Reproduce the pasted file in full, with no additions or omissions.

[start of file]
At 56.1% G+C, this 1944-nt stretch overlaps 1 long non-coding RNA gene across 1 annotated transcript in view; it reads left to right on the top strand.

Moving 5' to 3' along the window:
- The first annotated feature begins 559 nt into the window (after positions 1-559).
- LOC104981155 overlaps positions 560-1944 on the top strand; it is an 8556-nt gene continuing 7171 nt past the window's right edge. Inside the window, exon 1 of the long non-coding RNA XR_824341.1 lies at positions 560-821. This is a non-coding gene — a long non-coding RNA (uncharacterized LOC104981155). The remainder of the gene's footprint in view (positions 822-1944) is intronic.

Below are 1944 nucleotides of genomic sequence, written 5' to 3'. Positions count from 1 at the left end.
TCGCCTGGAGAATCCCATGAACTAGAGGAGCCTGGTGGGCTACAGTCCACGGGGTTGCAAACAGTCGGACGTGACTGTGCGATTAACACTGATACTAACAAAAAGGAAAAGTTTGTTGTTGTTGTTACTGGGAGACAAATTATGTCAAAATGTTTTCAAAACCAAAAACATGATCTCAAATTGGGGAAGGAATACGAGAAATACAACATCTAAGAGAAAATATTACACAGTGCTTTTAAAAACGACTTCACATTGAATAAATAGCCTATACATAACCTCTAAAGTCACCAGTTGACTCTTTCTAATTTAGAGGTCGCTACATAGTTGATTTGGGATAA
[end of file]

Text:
At 56.1% G+C, this 1944-nt stretch overlaps 1 long non-coding RNA gene across 1 annotated transcript in view; it reads left to right on the top strand.

Moving 5' to 3' along the window:
- The first annotated feature begins 559 nt into the window (after positions 1-559).
- LOC104981155 overlaps positions 560-1944 on the top strand; it is an 8556-nt gene continuing 7171 nt past the window's right edge. Inside the window, exon 1 of the long non-coding RNA XR_824341.1 lies at positions 560-821. This is a non-coding gene — a long non-coding RNA (uncharacterized LOC104981155). The remainder of the gene's footprint in view (positions 822-1944) is intronic.

Below are 1944 nucleotides of genomic sequence, written 5' to 3'. Positions count from 1 at the left end.
TCGCCTGGAGAATCCCATGAACTAGAGGAGCCTGGTGGGCTACAGTCCACGGGGTTGCAAACAGTCGGACGTGACTGTGCGATTAACACTGATACTAACAAAAAGGAAAAGTTTGTTGTTGTTGTTACTGGGAGACAAATTATGTCAAAATGTTTTCAAAACCAAAAACATGATCTCAAATTGGGGAAGGAATACGAGAAATACAACATCTAAGAGAAAATATTACACAGTGCTTTTAAAAACGACTTCACATTGAATAAATAGCCTATACATAACCTCTAAAGTCACCAGTTGACTCTTTCTAATTTAGAGGTCGCTACATAGTTGATTTGGGATAA